Robert Netzly on Amazon.com Board Recommends Vote Against Shareholder Resolution on Viewpoint Diversity

Reuters/Charles Patiau

In its recently released Notice of 2020 Annual Meeting of Shareholders & Proxy Statement, the Board of Amazon.com recommended that shareholders vote against a shareholder resolution on viewpoint diversity. The Board’s opposition suggests that an intolerant bias is alive and well in the leadership ranks of one of the world’s largest and most influential corporations.

The text of the proposed resolution, officially titled “ITEM 12—Shareholder Proposal Requesting a Report On Viewpoint Discrimination” located on page 41 of the document, states the importance of preventing discrimination based on religious, social or political views. If implemented, it would provide transparency to shareholders on the “range of risks and costs associated with discrimination against different social, political and religious viewpoints”.

The resolution reads as follows:

“Whereas, Shareholders of Amazon.com, Inc. (“Amazon”) invest in the company to receive maximum return on their ownership investment in Amazon, without the costs and risks associated with Amazon restricting specific social, political, or religious views.

Whereas, any decision by Amazon to either endorse or reject social, political, or religious views may alienate customers, harm the company’s reputation, and negatively impact business performance.

Whereas, the City of Seattle, the State of Washington, the United States, and several International Conventions prohibit discrimination against religious groups and beliefs, and the City of Seattle prohibits discrimination against political ideology.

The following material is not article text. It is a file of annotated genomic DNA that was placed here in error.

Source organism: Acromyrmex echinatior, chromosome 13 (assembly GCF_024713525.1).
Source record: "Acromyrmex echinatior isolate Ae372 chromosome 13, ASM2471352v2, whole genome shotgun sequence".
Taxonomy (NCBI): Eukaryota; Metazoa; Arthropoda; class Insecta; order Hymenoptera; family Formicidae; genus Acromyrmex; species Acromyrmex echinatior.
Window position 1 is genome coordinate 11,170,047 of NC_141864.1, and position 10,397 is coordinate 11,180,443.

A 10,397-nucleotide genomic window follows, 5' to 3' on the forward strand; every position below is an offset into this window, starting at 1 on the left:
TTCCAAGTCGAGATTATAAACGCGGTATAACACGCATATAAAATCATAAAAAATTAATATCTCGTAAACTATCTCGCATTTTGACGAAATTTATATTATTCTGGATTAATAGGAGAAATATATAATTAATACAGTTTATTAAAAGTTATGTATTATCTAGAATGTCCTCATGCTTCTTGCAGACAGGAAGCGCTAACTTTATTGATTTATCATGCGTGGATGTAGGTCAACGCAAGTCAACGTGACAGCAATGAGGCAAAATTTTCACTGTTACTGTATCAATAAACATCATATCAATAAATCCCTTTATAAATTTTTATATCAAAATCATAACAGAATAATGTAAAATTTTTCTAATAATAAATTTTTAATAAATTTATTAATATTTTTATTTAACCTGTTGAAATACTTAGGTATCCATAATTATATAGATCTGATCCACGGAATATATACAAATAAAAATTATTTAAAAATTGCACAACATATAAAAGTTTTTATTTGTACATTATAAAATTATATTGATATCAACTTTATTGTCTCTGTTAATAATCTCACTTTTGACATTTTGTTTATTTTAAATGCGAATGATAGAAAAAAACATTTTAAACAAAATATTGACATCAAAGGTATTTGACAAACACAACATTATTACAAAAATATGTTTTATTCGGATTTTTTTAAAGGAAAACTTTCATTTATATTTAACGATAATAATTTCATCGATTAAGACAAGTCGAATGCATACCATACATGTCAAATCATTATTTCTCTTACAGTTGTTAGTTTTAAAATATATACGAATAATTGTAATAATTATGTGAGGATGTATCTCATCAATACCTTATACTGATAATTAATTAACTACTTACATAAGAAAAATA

Resolved: Shareholders request that Amazon issue a report, at reasonable cost and omitting proprietary information, evaluating the range of risks and costs associated with discriminating against different social, political, and religious viewpoints.”[1]

Amazon.com has taken great pains to portray themselves as champions of diversity, and have made public statements about their supposed commitment to respecting diverse viewpoints. For example, their website proclaims that  “diversity and inclusion are good for business — and more fundamentally — simply right.”[2]

AMAZON.COM DIVERSITY ONLY SKIN DEEP

This begs the question, if Amazon.com is such a believer in diversity, why would their Board recommend that shareholders vote against a resolution that would provide “a full evaluation of viewpoint bias and associated risks to ensure that Amazon is making balanced decisions and that it is acting consistent with its commitment to diversity?”[2]

The simple answer is because Amazon’s Board lacks diversity to the point that they cannot even see that a problem exists. On the surface, Amazon’s Board of Directors seems rather diverse: Of the ten Directors, five are women and five are men; there are two people of color; and they each have varied backgrounds in business, academia, law and so forth. However, this appearance of diversity is superficial. A look under the surface into the ideological perspectives of Amazon’s Board reveals a monolithically homogenous worldview committed to advancing a progressive-liberal political and social agenda.

An examination of the personal political contributions of each individual Amazon.com board member tells a striking story. Of all the independent board members who made non-corporate political contributions in the Trump vs. Hillary 2016 election cycle, all of them donated to liberal, Democratic Party candidates, Political Action Committees (PACs) or other liberal political action groups, according to data from campaignmoney.com.[3]

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SOURCE: Christian Post, Robert Netzly